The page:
Chris Nunn's ongoing series looks at the domestic and the everyday in face of long term and violent conflict.
Recent media coverage of Ukraine has focused on the ongoing armed conflict and political chaos that has marred the country over the last three years. Christopher Nunn takes a quieter look at the periphery of these events in a collection of photographs exploring everyday life, ordinary domestic moments and chance meetings against a backdrop of political turmoil and instability. Themes of escapism, alcohol, friendships and religious iconography permeate the photographs.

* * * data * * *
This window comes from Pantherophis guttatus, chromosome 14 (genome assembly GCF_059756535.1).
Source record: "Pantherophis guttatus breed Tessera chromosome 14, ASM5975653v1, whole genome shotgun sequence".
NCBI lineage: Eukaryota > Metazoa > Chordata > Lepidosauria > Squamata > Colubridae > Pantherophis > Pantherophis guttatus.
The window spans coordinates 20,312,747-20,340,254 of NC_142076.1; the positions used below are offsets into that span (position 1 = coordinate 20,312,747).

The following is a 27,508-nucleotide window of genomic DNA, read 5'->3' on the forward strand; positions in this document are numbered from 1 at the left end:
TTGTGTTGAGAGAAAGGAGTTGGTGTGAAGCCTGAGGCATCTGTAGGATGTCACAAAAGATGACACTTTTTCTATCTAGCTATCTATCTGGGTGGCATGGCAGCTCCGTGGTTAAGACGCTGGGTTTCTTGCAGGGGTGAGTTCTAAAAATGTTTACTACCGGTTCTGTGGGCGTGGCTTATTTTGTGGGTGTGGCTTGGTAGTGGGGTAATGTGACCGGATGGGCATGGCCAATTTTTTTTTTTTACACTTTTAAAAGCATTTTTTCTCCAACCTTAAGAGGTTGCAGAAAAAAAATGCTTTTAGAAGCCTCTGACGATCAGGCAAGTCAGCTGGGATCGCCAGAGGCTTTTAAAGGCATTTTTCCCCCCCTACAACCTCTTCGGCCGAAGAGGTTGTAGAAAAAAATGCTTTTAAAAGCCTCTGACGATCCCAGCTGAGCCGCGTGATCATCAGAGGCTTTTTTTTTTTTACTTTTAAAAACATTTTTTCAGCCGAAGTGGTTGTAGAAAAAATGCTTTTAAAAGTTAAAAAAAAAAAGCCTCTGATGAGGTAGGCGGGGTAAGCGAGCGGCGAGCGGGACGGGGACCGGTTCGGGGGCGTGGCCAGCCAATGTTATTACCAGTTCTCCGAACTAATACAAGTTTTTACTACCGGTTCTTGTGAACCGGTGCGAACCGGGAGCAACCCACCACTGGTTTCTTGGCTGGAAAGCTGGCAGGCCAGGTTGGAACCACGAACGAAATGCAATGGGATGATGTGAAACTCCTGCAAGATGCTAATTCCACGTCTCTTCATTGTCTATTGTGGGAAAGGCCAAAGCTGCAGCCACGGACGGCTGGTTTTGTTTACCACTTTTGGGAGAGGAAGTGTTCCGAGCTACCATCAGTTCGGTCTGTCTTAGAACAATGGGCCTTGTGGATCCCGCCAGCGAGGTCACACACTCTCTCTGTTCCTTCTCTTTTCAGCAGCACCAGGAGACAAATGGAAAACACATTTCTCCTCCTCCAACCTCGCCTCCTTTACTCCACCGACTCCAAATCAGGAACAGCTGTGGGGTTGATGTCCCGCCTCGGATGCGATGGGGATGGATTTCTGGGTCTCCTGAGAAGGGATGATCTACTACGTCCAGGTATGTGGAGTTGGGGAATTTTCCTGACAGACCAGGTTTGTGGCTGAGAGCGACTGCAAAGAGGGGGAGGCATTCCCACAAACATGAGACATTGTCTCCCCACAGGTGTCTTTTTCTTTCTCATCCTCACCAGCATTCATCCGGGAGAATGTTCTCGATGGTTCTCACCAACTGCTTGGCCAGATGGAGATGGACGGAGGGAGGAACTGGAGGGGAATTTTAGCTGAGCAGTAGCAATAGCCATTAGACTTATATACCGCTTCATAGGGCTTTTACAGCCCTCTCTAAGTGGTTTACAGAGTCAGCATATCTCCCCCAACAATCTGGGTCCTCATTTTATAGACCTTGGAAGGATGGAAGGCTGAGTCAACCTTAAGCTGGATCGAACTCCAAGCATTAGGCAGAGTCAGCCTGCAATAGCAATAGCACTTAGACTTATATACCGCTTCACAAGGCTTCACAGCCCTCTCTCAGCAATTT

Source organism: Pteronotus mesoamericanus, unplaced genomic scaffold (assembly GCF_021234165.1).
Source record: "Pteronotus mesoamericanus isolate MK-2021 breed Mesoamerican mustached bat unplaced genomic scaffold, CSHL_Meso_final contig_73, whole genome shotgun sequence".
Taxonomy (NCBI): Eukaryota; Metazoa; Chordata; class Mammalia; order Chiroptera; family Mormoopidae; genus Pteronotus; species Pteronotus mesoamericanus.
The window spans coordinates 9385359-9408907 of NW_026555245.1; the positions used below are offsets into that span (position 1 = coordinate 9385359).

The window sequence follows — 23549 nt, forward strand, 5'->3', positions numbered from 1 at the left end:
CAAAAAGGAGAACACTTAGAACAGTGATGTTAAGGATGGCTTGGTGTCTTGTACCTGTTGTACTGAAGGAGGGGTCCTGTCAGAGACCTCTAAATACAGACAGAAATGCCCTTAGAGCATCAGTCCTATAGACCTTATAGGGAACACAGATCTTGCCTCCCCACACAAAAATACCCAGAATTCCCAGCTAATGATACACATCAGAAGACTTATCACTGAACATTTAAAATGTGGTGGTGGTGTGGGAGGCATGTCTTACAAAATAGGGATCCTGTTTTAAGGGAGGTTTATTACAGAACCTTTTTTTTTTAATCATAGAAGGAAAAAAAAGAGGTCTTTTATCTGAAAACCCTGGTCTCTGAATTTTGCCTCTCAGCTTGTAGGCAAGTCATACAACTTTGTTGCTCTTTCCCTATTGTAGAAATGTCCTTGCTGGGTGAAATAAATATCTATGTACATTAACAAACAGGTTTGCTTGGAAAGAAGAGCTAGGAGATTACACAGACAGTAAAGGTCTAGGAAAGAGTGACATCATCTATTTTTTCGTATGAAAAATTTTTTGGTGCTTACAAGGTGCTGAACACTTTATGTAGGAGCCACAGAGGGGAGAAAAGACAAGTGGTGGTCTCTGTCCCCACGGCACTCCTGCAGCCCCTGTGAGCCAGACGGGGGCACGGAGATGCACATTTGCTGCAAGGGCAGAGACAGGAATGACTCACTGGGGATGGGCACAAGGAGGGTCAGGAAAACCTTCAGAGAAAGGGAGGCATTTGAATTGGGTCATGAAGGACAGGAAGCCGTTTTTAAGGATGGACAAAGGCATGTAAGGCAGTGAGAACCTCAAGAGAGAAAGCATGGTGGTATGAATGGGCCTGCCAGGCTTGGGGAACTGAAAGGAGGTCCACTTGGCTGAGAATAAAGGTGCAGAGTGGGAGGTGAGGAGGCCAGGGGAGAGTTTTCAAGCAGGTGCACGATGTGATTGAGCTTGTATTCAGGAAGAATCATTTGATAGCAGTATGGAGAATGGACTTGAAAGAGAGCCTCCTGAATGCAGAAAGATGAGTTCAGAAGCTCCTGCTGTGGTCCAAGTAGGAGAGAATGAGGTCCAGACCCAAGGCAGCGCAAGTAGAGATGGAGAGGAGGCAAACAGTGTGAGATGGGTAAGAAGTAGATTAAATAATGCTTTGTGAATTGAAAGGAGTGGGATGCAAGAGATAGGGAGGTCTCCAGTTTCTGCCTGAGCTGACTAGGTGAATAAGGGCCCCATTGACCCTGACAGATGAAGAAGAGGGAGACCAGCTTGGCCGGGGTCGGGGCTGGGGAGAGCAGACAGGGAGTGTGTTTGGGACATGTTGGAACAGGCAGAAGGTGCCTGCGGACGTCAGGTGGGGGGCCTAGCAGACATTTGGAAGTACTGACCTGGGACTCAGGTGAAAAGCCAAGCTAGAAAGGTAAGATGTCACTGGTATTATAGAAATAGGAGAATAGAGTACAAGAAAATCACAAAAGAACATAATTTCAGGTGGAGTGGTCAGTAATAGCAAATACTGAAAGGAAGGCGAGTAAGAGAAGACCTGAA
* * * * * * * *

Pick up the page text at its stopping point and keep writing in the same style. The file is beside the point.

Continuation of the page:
Christopher began working in Ukraine in February 2013 while visiting Kalush, the birthplace of his late grandmother who fled her hometown during the Second World War. With this as a geographical starting point, Christopher began to explore other regions, finding himself by chance in the east of Ukraine at the very start of the ongoing war. As the situation escalated, he became increasingly inspired by his grandmother’s early life as a person displaced by conflict.
Over repeated trips, and with a focus on Ukraine’s fragile east, this ongoing project has developed into a substantial, nuanced body of work. Without attempting to make a straight document or description of Ukraine’s current situation, Christopher’s work is a personal journey, shaped by the people he has met and driven a desire to better understand the way people think and act with regards to their country, their collective identity, and their history in a time of flux.
See here for more of Chris Nunn’s work.